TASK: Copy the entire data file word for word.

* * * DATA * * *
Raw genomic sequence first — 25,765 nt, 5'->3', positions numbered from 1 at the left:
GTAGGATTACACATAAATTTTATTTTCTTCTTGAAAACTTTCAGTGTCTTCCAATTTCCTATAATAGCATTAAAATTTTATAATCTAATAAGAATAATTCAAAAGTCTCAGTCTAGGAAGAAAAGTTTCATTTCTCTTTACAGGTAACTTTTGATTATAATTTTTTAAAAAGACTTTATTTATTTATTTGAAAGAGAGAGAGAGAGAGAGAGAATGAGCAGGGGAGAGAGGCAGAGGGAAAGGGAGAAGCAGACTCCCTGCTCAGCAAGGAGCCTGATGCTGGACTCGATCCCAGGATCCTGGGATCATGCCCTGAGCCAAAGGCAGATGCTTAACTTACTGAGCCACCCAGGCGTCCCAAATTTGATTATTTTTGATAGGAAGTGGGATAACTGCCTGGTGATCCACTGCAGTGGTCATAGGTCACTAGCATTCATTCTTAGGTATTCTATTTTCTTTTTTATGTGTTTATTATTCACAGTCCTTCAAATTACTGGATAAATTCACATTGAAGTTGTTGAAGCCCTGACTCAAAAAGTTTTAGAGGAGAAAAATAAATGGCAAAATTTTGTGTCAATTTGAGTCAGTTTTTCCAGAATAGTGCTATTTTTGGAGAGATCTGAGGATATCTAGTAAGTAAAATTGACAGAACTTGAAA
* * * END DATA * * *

Raw genomic sequence first — 25,765 nt, 5'->3', positions numbered from 1 at the left:
GTAGGATTACACATAAATTTTATTTTCTTCTTGAAAACTTTCAGTGTCTTCCAATTTCCTATAATAGCATTAAAATTTTATAATCTAATAAGAATAATTCAAAAGTCTCAGTCTAGGAAGAAAAGTTTCATTTCTCTTTACAGGTAACTTTTGATTATAATTTTTTAAAAAGACTTTATTTATTTATTTGAAAGAGAGAGAGAGAGAGAGAGAATGAGCAGGGGAGAGAGGCAGAGGGAAAGGGAGAAGCAGACTCCCTGCTCAGCAAGGAGCCTGATGCTGGACTCGATCCCAGGATCCTGGGATCATGCCCTGAGCCAAAGGCAGATGCTTAACTTACTGAGCCACCCAGGCGTCCCAAATTTGATTATTTTTGATAGGAAGTGGGATAACTGCCTGGTGATCCACTGCAGTGGTCATAGGTCACTAGCATTCATTCTTAGGTATTCTATTTTCTTTTTTATGTGTTTATTATTCACAGTCCTTCAAATTACTGGATAAATTCACATTGAAGTTGTTGAAGCCCTGACTCAAAAAGTTTTAGAGGAGAAAAATAAATGGCAAAATTTTGTGTCAATTTGAGTCAGTTTTTCCAGAATAGTGCTATTTTTGGAGAGATCTGAGGATATCTAGTAAGTAAAATTGACAGAACTTGAAA